Pamela Melroy

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Pamela Melroy
Pamela Melroy.jpg
NASA Astronaut
Nationality American
Status Retired
Born (1961-09-17) September 17, 1961 (age 52)
Palo Alto, California
Other occupation
Test Pilot
Rank Colonel, USAF (retired)
Time in space
38 days, 20 hours, 04 minutes
Selection 1994 NASA Group
Missions STS-92, STS-112, STS-120
Mission insignia
Sts-92-patch.png Sts-112-patch.png Sts-120-patch.svg

Pamela Anne Melroy (born 17 September 1961) is a retired United States Air Force officer and a former NASA astronaut. She served as pilot on Space Shuttle missions STS-92 and STS-112 and commanded mission STS-120 before leaving the agency in August 2009. After serving as Deputy Program Manager, Space Exploration Initiatives with Lockheed Martin,[1] Melroy joined the Federal Aviation Administration in 2011, where she was a senior technical advisor and director of field operations for the FAA's Office of Commercial Space Transportation.[2]

In 2013, she left the FAA and joined DARPA as Deputy Director of the Tactical Technology Office.

Early life and education[edit]

Melroy graduated from Bishop Kearney High School in 1979. Melroy received a bachelor's degree in physics and astronomy from Wellesley College in 1983. She then earned a master's degree in earth and planetary sciences from the Massachusetts Institute of Technology in 1984. On May 18, 2008 Melroy received an honorary degree from Iona College in New Rochelle, NY.

Military career[edit]

Melroy was commissioned through the Air Force ROTC program in 1983. After completing a master’s degree, she attended Undergraduate Pilot Training at Reese Air Force Base in Lubbock, Texas and was graduated in 1985. She flew the KC-10 for six years at Barksdale Air Force Base in Bossier City, Louisiana, as a copilot, aircraft commander and instructor pilot. Melroy is a veteran of Operation Just Cause and Operation Desert Shield/Desert Storm, with over 200 combat and combat support hours. In June 1991, she attended the Air Force Test Pilot School at Edwards Air Force Base, California. Upon her graduation, she was assigned to the C-17 Combined Test Force, where she served as a test pilot until her selection for the astronaut program. She has logged over 5,000 hours flight time in over 50 different aircraft. Melroy retired from the Air Force in February 2007.

NASA career[edit]

Selected as an astronaut candidate by NASA in December 1994, Melroy reported to the Johnson Space Center in March 1995. She completed a year of training and evaluation and was qualified for flight assignment as a shuttle pilot. Initially assigned to astronaut support duties for launch and landing, she also worked Advanced Projects for the Astronaut Office. She also performed CAPCOM duties in mission control. Melroy served on the Columbia Reconstruction Team as the lead for the crew module and served as deputy project manager for the Columbia crew survival investigation team. In her final position, she served as branch chief for the Orion branch of the Astronaut Office.

Melroy served as pilot on two flights (STS-92 in 2000 and STS-112 in 2002), and was the mission commander on STS-120 in 2007, making her the second woman to command a space shuttle mission (after Eileen Collins).[3] The STS-120 crew visited the station during Expedition 16, commanded by Peggy Whitson. Whitson was the first female ISS commander, making the STS-120 mission the first time that two female mission commanders were in orbit at the same time.[4][5]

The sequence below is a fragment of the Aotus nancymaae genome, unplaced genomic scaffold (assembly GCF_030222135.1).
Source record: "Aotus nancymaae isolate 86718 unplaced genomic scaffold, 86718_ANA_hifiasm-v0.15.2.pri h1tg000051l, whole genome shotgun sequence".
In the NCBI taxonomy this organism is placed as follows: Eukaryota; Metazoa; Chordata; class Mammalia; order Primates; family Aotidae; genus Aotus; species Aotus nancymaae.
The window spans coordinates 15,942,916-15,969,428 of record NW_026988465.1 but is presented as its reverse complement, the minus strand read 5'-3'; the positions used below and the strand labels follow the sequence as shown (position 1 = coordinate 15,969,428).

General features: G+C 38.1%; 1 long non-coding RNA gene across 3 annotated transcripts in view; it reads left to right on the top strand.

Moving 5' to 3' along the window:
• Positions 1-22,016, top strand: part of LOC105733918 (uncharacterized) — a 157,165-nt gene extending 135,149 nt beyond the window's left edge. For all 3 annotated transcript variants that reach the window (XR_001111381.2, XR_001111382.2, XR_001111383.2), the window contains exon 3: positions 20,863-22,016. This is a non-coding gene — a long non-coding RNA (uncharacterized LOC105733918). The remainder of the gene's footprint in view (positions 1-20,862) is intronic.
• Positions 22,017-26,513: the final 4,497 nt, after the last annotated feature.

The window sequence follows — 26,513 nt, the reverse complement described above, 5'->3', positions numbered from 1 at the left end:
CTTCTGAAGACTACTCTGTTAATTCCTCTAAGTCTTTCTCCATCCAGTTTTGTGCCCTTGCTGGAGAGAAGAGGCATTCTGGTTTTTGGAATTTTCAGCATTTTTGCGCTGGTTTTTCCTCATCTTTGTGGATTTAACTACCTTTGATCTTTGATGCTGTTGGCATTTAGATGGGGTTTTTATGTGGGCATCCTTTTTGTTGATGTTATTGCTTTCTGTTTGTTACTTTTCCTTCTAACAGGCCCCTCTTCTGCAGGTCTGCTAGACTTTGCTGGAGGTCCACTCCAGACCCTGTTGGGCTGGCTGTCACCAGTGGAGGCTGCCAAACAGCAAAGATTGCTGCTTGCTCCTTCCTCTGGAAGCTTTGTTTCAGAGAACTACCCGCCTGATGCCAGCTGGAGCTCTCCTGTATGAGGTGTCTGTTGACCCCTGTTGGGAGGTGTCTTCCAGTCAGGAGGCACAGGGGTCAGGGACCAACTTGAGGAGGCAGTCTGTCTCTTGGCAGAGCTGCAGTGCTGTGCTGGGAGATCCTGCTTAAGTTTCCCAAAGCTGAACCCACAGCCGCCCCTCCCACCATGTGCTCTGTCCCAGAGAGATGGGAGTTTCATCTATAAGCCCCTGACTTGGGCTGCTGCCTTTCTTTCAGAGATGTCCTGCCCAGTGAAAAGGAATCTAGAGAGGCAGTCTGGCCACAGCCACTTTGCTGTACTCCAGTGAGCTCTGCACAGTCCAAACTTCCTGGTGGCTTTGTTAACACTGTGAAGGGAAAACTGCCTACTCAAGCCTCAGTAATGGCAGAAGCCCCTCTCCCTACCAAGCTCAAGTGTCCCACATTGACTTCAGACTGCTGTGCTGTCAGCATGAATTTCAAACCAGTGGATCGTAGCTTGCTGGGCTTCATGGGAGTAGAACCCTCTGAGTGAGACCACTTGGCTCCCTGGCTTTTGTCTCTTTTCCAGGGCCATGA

She has logged over 924 hours (over 38 days) in space.

Spaceflight experience[edit]

STS-92 Discovery (October 11–24, 2000) was launched from the Kennedy Space Center, Florida and returned to land at Edwards Air Force Base, California. During the 13-day flight, the seven member crew attached the Z1 Truss and Pressurized Mating Adapter 3 to the International Space Station using Discovery’s robotic arm and performed four space walks to configure these elements. This expansion of the ISS opened the door for future assembly missions and prepared the station for its first resident crew. The STS-92 mission was accomplished in 202 orbits, traveling 5.3 million miles in 12 days, 21 hours, 40 minutes and 25 seconds.

STS-112 Atlantis (October 7–18, 2002) launched from and returned to land at the Kennedy Space Center, Florida. STS-112 was an International Space Station assembly mission during which the crew conducted joint operations with the Expedition-5 by delivering and installing the S1 Truss (the third piece of the station's 11-piece Integrated Truss Structure). It took three spacewalks to outfit and activate the new component, during which Melroy acted as internal spacewalk choreographer. STS-112 was the first shuttle mission to use a camera on the External Tank, providing a live view of the launch to flight controllers and NASA TV viewers. The mission was accomplished in 170 orbits, traveling 4.5 million miles in 10 days, 19 hours, and 58 minutes.

STS-120 Discovery (October 23-November 7, 2007) launched from and returned to land at the Kennedy Space Center, Florida. During the mission, the Node 2 element named Harmony was delivered to the International Space Station. This element opened up the capability for future international laboratories to be added to the station. In addition, the P6 Solar Array was re-located from the Z1 Truss to the end of the port side of the Integrated Truss Structure. During the re-deploy of the array, the array panels snagged and were damaged. An unplanned spacewalk was successfully performed to repair the array. The mission was accomplished in 238 orbits, traveling 6.2 million miles in 15 days, 2 hours, and 23 minutes.

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